This study sought to find the difference in pain sensitivity and psychological factors between men and women, and how an intervention such as stretching could generate effects of hypoalgesia. The primary aim of this study was to compare the difference in A-delta and C-fiber mediated thermal pain between sexes. The second aim was to compare pain-related psychological factors. Finally, the third aim was to compare changes in pressure pain threshold between men and women during the stretching intervention. Prior studies have already examined the relationship between stretching and conditioned pain modulation which was utilized towards this research. However, they have not included stretching to the point of pain, and conditioned pain modulation is often dependent on acquiring hypoalgesia through induction of pain. So, this study hypothesizes that stretching to the point of pain may induce effects of hypoalgesia in equal amount of higher than conditioned pain modulation. By conducting this research more information was acquired towards understanding the difference between sexes towards pain sensitivity and induction of hypoalgesia effects. Results of this study indicated that sex differences did not differ as much in response to the interventions, and psychological factors were deemed insignificant as well between sexes. However, looking at the responses of the total sample, after four minutes of stretching low intensity stretch was closely associated to hypoalgesia effects of the cold-water immersion in comparison to medium intensity stretch. In addition to that, inhibitory effects during cold-water immersion task displayed a significant association with higher heat pain threshold to the forearm and trapezius. As for psychological factors, in general, individuals with lower pain-anxiety had greater hypoalgesia effects to the cold-water immersion task.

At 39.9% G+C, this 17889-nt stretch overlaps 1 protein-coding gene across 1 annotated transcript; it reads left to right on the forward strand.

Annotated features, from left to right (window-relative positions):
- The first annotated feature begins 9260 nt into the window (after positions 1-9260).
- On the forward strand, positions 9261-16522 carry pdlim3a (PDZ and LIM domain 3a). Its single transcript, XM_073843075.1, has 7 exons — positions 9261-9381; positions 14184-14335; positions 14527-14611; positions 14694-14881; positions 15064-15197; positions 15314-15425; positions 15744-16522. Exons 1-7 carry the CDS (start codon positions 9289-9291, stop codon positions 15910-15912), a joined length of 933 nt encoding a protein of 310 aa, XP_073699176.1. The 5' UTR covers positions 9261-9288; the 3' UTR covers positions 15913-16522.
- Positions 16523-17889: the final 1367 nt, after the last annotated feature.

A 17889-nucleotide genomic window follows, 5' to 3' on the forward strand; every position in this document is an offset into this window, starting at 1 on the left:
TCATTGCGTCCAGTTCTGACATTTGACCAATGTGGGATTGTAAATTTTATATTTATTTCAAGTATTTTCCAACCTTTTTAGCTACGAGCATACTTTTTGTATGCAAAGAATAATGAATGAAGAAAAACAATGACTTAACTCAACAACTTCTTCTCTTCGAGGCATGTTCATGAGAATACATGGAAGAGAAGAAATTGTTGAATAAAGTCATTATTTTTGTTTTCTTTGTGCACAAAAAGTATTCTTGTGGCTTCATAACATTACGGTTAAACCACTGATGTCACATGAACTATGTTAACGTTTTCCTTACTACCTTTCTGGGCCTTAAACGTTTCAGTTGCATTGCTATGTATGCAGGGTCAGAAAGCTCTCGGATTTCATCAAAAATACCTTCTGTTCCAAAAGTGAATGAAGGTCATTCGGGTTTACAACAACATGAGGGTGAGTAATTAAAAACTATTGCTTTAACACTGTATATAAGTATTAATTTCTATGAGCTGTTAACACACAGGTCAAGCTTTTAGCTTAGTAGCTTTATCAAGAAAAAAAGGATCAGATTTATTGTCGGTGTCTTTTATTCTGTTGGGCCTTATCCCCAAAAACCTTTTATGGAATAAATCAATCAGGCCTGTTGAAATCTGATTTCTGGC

Thesis Completion




Thesis Chair/Advisor

Wilson, Abigail


Bachelor of Science (B.S.)


College of Health Professions and Sciences

Degree Program

Health Sciences



Access Status

Campus Access

Length of Campus-only Access

5 years

Release Date